Merry Christmas Kingston Lacy 1371

Where was the must go to Christmas party for all England back in 1371?

Rather surprisingly, Kingston Lacy in Dorset. Seems unlikely but true.

The present house was only built in 1660. The remains of medieval Kingston Lacy lie across the top of the picture as a series of earthworks below the 17th-18th century drives, paths and garden buildings.  The line of the Roman road from Badbury to Hamworthy crosses the park from the top left corner to the upper left side of the photo and prehistoric flint, Roman and medieval have been found across the park. The old tree that revealed the manor house fell half way between the 1660s mansion and the top left corner of the picture.

The present house was only built in 1660. The remains of medieval Kingston Lacy lie across the top of the picture as a series of earthworks below the 17th-18th century drives, paths and garden buildings. The line of the Roman road from Badbury to Hamworthy crosses the park from the top left corner to the upper left side of the photo and prehistoric flint, Roman and medieval have been found across the park. The old tree that revealed the manor house fell half way between the 1660s mansion and the top left corner of the picture.

John had just returned from France and had brought back his new wife to his London Savoy Palace. But where to spend Christmas? So many places to choose from, he was a king’s son after all and by his first marriage had got loads of property. As Duke of Lancaster he owned castles and manors all over the country. Now, with Constance, his new Spanish princess, he could call himself King of Castile.

He would throw a party and invite everyone who was anyone so that he could show her off. His dad Edward III of course, his sister-in-law the Princess of Acquitaine, various influential barons and his brothers. Not forgetting his ‘Household’ several hundred strong consisting of knights and retainers, esquires, grooms and valets.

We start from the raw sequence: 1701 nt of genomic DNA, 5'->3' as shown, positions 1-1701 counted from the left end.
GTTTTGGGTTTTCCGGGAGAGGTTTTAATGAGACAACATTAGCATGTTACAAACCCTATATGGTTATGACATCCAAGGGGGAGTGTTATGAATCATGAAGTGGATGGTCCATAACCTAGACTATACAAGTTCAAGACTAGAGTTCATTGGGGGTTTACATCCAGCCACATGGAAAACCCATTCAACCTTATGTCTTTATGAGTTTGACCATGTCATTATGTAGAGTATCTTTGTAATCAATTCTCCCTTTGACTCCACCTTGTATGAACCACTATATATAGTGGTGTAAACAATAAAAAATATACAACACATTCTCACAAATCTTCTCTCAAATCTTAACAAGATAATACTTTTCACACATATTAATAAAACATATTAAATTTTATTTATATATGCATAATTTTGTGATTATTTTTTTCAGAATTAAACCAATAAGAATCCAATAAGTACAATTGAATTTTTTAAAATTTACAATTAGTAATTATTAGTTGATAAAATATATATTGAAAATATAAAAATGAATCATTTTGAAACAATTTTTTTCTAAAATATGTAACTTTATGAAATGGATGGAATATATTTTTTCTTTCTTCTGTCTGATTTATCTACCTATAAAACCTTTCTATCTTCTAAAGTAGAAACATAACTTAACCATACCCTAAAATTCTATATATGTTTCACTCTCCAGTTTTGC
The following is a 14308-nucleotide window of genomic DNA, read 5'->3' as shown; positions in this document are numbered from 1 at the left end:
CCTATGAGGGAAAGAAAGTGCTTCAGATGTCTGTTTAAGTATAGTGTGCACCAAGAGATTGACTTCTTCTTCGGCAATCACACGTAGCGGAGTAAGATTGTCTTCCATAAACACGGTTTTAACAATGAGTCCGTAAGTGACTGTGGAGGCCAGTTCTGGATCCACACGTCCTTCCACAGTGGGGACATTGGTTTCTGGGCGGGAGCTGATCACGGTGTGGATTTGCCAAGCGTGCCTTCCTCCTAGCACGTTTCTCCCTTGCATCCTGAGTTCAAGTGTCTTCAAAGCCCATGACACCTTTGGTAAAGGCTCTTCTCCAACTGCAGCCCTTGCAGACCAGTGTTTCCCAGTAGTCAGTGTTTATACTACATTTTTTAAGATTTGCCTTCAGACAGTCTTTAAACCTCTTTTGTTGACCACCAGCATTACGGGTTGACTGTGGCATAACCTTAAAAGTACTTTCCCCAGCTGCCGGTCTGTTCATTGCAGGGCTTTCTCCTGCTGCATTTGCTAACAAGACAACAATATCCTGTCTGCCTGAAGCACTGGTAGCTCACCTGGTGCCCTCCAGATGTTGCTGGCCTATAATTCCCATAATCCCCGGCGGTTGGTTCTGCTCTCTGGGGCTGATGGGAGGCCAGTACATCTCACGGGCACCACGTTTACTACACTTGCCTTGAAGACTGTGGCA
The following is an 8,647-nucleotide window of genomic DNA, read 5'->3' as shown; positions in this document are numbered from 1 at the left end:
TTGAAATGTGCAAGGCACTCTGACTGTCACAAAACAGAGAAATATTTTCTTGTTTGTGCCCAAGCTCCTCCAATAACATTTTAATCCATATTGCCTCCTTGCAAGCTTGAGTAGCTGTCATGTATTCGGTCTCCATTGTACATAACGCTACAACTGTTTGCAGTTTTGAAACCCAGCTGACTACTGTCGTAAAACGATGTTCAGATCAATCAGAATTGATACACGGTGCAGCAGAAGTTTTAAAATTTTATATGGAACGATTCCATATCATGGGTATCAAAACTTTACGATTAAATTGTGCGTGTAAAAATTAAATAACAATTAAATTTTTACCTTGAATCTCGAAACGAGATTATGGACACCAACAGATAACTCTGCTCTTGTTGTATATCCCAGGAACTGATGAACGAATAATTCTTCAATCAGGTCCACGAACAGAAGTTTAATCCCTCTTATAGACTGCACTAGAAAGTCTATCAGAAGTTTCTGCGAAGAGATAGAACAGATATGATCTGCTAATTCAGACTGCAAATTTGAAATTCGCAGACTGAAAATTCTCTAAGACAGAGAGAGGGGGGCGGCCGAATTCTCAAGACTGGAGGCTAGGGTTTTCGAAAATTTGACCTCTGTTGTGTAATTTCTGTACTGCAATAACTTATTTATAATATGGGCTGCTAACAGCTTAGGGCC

Using all the documents we could piece together a reconstruction drawing which shows the 'Inner Court' with the main manor house, chapel and other principal buildings and also the 'Outer Bailey' which contained the working buildings of the manor including the great stable, granary, barns and cattle shed.

Using all the documents we could piece together a reconstruction drawing which shows the ‘Inner Court’ with the main manor house, chapel and other principal buildings and also the ‘Outer Bailey’ which contained the working buildings of the manor including the great stable, granary, barns and cattle shed..

The steward of sleepy KL probably had a bit of a shock when he received his master John of Gaunt’s letter, informing him of his decision. The manorial complex geared up into frenetic activity, preparing rooms and cleaning stables and outhouses. John sent other letters out, making sure that the food was in.
“We command that you take six deer and six dozen rabbits and bring them to our manor of Kingston before Christmas Eve, also the following Sunday and the Tuesday after that. Make sure they’re prize beasts and carried to us in good condition!”
He also sent his staff out to get the presents for the big day. He bought the King a pair of silver slippers, his senior advisor got a gold brooch, his Spanish knights were given silver caskets and his esquires 40s.

One of the 14th and 15th century account rolls that were discovered in Kingston Lacy house which describe repairs to the old royal manor.